Wednesday, September 07, 2005


Did You Know? By D.P. Agrawal

Question: Did you know that simple traditional techniques could control difficult pests and save a lot of money?

Eighty-year-old Mr Bitchappa's advice was almost easy beyond belief: shake the infamous podborers off pigeonpea plants, and save US$ 310 millions annually , the estimated worldwide pigeonpea crop losses due to the podborer Helicoverpa. Mr Bitchappa's fellow farmers in Hamsanapalli village, in Mahabubnagar district of Andhra Pradesh (AP), had come to him because pigeonpea losses in their village were becoming intolerable -- between 20 and 100 percent of their crops were lost to the deadly podborer.
Over 4 million ha worldwide, mainly in southern Asia and eastern Africa, are under pigeonpea. This grain legume is a major source of inexpensive protein (20%), fodder, and fuel in the tropics and the subtropics. By 1993, 100% of pigeonpea farmers were using chemical control in India. Applying 3-6 sprays of chemicals became common practice. While this worked fine to start with, soon yields began to decline, and the high insecticide investment began to hurt farmers. Enter Mr Bitchappa.
In a farmer-participatory discussion organized in Mr Bitchappa's village by the NGO, Research in Environment, Education and Development Society (REEDS), the village elder recalled how, in the pre-insecticide days, pigeonpea plants were gently shaken, and podborer larvae dropped off the plants. The larvae were collected in a sheet which was dragged along the ground in the interspace between rows of pigeonpea plants. A few hens were allowed to follow this sheet, and the plump worms provided a high-protein feast for the voracious birds!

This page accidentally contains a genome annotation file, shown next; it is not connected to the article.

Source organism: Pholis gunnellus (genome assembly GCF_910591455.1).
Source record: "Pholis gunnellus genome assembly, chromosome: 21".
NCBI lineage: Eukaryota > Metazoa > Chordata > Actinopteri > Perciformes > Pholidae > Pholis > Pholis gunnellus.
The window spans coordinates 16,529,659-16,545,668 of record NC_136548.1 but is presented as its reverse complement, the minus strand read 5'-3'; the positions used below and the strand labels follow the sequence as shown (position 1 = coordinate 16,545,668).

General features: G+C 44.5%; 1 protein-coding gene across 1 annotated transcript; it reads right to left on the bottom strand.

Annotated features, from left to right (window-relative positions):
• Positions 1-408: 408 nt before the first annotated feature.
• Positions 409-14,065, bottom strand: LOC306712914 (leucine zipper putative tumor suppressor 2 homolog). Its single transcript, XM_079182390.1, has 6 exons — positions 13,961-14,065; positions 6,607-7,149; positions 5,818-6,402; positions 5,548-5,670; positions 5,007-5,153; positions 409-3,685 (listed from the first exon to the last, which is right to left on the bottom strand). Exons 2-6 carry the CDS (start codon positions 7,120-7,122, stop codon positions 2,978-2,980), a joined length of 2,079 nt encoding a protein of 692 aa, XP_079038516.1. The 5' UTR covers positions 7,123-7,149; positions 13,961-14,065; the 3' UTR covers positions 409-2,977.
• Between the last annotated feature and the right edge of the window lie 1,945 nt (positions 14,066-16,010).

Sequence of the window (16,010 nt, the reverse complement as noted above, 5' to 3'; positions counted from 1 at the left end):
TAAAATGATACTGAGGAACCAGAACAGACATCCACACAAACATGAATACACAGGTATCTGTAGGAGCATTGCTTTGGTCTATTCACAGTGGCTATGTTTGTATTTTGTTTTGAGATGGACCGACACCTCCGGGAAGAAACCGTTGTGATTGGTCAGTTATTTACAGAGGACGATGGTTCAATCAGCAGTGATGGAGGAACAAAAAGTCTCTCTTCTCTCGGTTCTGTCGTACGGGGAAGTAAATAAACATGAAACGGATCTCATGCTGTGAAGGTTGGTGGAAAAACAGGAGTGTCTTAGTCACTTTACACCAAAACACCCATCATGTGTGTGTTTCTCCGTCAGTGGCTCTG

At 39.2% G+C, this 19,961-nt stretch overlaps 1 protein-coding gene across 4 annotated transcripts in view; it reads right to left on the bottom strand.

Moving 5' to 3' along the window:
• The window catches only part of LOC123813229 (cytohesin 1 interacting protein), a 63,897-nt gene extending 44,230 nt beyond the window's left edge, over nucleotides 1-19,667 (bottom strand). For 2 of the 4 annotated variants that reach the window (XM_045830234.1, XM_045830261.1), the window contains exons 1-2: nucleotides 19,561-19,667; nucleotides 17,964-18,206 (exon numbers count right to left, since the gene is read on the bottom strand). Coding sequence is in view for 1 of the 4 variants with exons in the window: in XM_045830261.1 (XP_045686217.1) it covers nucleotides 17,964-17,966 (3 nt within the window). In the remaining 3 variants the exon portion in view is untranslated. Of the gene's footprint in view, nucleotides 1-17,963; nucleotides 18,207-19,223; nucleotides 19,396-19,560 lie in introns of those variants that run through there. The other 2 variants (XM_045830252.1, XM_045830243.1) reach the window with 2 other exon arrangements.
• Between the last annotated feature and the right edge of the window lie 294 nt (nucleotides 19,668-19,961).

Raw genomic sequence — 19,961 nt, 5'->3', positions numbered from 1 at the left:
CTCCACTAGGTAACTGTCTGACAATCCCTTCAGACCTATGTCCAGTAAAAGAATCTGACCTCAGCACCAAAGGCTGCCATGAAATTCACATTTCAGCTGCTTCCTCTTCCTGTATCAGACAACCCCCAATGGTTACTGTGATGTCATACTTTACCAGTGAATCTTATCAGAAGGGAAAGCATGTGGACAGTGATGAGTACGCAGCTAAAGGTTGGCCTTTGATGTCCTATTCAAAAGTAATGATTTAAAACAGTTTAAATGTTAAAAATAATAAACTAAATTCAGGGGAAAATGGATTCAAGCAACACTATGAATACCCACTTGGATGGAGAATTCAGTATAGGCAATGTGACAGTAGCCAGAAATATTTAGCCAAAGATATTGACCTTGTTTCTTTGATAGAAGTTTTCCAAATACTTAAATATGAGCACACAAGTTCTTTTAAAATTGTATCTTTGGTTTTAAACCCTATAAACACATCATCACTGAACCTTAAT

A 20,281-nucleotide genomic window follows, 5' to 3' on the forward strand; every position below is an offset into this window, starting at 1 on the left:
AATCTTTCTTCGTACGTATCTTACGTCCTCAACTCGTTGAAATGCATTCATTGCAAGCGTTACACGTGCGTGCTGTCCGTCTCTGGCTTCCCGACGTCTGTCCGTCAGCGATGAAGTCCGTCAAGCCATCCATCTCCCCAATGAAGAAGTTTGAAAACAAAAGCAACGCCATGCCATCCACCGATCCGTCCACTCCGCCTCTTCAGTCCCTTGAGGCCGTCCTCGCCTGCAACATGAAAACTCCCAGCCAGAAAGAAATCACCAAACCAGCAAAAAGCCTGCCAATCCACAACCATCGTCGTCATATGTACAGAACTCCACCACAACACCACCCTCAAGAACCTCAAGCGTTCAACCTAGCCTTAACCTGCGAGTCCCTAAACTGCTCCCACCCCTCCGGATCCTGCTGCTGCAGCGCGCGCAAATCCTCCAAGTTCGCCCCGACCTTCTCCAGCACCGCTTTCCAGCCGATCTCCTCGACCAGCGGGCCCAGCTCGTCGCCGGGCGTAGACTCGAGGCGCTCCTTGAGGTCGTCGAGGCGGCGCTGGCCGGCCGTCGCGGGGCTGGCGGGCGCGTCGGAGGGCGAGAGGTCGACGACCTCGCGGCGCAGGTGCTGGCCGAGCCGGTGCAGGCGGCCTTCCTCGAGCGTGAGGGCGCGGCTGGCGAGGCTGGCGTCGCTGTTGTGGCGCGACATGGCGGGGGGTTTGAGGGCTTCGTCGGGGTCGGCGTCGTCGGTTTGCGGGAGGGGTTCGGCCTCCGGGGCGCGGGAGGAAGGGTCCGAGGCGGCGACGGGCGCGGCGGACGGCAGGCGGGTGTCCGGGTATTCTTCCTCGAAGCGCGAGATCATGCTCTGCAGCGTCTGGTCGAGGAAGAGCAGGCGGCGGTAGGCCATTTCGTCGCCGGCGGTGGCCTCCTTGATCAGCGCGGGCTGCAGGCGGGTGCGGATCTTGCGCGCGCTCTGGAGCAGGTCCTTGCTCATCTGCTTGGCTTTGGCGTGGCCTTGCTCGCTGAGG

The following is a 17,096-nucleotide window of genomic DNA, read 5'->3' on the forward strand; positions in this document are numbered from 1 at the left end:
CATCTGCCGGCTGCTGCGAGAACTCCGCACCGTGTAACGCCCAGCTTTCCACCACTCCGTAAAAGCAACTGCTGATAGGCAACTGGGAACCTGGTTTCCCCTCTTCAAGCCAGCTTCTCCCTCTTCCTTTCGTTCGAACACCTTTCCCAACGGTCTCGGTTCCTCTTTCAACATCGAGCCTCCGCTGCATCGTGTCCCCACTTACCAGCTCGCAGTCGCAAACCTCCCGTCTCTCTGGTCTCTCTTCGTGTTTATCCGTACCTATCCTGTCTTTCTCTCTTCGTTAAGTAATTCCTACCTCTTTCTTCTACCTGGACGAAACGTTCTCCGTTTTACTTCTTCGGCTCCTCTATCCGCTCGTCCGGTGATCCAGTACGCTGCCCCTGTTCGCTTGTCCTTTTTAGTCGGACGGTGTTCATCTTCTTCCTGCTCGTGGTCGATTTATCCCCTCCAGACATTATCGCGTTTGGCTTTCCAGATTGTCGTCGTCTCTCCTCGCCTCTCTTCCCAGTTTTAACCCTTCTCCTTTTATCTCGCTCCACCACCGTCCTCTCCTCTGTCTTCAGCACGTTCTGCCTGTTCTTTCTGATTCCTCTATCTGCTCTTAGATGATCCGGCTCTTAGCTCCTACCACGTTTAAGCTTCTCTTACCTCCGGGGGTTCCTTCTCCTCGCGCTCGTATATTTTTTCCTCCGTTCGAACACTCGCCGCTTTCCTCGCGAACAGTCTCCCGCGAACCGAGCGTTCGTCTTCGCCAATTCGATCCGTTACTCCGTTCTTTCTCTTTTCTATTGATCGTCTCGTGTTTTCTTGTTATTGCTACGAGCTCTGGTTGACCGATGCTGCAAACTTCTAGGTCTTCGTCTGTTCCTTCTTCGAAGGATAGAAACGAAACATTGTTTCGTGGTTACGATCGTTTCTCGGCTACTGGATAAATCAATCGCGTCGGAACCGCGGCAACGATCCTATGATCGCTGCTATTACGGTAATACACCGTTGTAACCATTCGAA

However, private agencies were skeptical about the applicability, efficiency, and economics of this 'shake-down' technique. So, during the 1998-1999 season, this indigenous technology was evaluated in a 15-ha research watershed at ICRISAT-Patancheru, with support from IFAD and in collaboration with ICAR, ANGRAU, MAU, and NGOs under the coordination of CWS.
The results were spectacular: when plants were 'shaken down' an 85% reduction in insect population was achieved, while the larval population in the adjacent, chemically sprayed plots remained high throughout the cropping period. The 'pigeonpea shake-down' wins hands down on the cost-front too: it costs just Rs 280 (US $ 6) per hectare to have 7 people to shake pigeonpea plants, and collect larvae; and each chemical spray costs Rs 500-700 (US $ 11-16) per hectare.
This technology, initiated at a few locations during 1997, rapidly spread to more than 100 villages involving several thousand farmers in three states of southern India within 2 years. All these farmers continue to use the method. "We are working with farmers, NGOs to include this simple indigenous cultural practice as a critical component of our IPM strategy for pigeonpea," says ICRISAT entomologist G V Ranga Rao.

Check out the captioned site. It has a lot of useful information !


Blogger Narayanan Venkitu said...

Hats off Bitchappa..!! Can this be used in other plants as well?

Very interesting concept...! And a good organic way to raise crops.!

Sat Sep 10, 09:08:00 AM 2005  
Blogger Jayan said...

@Narayan : Just reminds me of the NASA research into developing a pen that can be used in space. It seems the Russians took the logical route ans used a pencil instead.

BTW, dont know if that was an Urban Legend !!

Fri Sep 16, 11:01:00 AM 2005  

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